Depending on what cloud storage platform you move to, you can also restrict access to specific IPs, like dedicated office IPs. This way you can still have the advantages of the cloud like not managing hardware or software updates, while still keeping access to sensitive files restricted.
Upgrading and maintaining equipment comes with a cost, but replacing it can cost even more. Typically, the lifespan of a server is about 5-8 years. Depending on the workload, they may last for less time or may be able to last upwards of 10 years. If you have a server running Windows 2012 that was set up when that was the newest thing, you should consider upgrading–or moving away from on-prem servers entirely and migrating to the cloud.
Each server will eventually need to be replaced, configured, and set up to work in your environment. Regardless of whether that’s in 5 years or 15 years, that replacement will come with a cost. And when a server does go down, it can impact operations until a replacement is sourced and set up–which can bring its own set of costs.
When you move your files to the cloud, server management is all done for you. The company will manage, upgrade, and replace servers as needed in the background, while you continue to have access without having to worry about the details. This also means your organization doesn’t need a server room and can cut costs on power and cooling and other expenses.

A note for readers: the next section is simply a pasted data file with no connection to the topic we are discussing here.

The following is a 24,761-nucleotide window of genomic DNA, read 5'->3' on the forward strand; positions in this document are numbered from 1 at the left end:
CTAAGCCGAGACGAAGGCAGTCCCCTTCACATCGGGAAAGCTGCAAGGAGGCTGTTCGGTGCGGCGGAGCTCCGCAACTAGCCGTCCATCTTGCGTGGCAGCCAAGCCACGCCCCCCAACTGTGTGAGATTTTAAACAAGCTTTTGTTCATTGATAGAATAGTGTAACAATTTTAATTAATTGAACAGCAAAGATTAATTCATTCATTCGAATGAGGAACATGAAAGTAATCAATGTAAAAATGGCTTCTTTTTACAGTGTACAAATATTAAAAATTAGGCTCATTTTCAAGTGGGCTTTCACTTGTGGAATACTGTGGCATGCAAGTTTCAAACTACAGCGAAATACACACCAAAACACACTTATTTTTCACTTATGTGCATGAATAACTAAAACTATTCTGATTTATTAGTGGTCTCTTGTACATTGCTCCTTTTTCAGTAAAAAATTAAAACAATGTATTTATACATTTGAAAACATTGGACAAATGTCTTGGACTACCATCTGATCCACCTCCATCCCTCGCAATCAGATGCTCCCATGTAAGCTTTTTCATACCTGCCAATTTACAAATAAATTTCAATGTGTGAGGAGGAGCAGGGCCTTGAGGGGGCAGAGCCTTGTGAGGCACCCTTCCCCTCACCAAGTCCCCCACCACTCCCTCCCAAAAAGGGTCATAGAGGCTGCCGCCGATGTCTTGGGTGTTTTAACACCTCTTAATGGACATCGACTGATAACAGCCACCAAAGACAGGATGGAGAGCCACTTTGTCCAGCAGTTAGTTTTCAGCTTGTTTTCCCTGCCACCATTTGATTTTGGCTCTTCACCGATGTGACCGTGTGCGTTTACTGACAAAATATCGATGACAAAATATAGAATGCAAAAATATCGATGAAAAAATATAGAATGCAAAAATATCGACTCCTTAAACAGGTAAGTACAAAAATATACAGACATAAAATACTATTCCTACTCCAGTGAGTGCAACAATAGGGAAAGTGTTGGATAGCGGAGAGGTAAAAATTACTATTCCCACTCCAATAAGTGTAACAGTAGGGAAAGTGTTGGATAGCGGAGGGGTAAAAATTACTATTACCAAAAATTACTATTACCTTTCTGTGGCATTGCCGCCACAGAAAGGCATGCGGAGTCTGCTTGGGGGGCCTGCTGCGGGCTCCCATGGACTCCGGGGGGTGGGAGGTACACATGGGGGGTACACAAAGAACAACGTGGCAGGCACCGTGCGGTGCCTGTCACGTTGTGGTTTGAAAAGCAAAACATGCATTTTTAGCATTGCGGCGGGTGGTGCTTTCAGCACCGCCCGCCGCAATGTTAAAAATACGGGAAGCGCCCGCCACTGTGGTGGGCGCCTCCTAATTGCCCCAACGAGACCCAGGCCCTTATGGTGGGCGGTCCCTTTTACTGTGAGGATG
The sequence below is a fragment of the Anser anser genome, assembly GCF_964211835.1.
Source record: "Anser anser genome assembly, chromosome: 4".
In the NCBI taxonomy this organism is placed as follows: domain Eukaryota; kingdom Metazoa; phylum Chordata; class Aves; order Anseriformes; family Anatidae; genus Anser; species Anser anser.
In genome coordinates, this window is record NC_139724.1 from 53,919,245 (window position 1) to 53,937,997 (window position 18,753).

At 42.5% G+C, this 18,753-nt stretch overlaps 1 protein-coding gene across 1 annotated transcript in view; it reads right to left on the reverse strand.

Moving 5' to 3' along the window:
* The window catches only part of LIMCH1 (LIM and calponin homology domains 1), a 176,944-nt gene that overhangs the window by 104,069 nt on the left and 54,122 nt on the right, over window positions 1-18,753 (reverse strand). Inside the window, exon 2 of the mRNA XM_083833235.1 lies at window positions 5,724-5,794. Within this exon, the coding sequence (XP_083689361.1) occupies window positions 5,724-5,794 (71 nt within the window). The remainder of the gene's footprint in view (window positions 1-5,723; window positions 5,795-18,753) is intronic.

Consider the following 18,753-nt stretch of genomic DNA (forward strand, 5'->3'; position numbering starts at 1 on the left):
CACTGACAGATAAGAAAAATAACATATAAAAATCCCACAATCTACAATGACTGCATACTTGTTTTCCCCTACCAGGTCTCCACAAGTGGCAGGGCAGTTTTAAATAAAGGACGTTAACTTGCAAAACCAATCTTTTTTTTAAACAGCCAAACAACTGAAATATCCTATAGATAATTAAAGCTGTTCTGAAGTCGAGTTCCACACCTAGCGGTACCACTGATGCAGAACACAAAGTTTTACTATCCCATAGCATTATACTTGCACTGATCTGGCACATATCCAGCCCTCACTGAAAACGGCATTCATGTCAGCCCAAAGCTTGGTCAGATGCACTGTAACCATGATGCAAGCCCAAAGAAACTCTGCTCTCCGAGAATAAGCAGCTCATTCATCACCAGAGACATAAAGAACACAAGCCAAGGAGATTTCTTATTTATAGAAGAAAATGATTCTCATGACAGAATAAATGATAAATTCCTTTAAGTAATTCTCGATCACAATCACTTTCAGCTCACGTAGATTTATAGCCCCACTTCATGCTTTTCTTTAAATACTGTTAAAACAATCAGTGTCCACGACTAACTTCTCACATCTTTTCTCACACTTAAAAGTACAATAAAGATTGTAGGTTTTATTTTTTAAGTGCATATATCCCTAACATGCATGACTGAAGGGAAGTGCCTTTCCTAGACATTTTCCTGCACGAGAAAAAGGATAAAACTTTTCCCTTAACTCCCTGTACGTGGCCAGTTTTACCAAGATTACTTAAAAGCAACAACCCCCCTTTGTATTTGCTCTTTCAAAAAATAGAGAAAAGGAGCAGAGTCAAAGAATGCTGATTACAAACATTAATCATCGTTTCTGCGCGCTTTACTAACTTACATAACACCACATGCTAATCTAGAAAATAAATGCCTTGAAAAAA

Data that doesn’t need to be accessed often–like files kept for record keeping for several years for compliance purposes—can be moved to a data archive service like Amazon S3 Glacier, Google Cloud Storage, or stored in Wasabi. Data put in long-term or “cold” tiers is significantly cheaper but takes longer to access, making it a perfect place to keep required, rarely accessed data.
If the cloud sounds like a good move for your file server, how do you make it happen? Minimizing disruptions requires setting up a migration plan, moving the data, and decommissioning the old file server.
The best way to make moving a file server to the cloud easy is to make a comprehensive migration plan in place. The plan should address any aspect of operations that might be impacted, how to handle working during the migration, and contingencies in case something goes wrong.
With a solid migration plan and a migration tool that can effectively move your file server to the cloud, the migration itself can be relatively straightforward. With Movebot, for instance, you don’t have to stop working on the server while data is being moved. Movebot copies over data to the new cloud storage account, and any changes made since the file was copied can be brought over through delta migrations.
Migrating the data into the cloud also comes with a cost. Usually, this will be based on volume. Some companies charge $0.75-$1 per GB of data moved. Movebot can do it for significantly cheaper, at $390 per TB (only 39 cents per GB), with even better rates as part of a Movebot subscription.
One of the most challenging kinds of migrations for many platforms is moving files in a physical device like a file server and network-attached storage to the cloud. But it’s not a problem with Movebot. A simple to setup agent will make OSX or Windows servers integrate with Movebot, where those files can then be moved to any of the over 30 storage integrations in Movebot.
Movebot is easy to use and can move terabytes per day from a file server to cloud storage. Setting up and preparing your server for the cloud is easy too. Simply register for an account with Movebot, add the storage for Microsoft Windows/Apple OSX, and follow the instructions. Or for a more detailed guide, see this guide on installing and configuring the agent.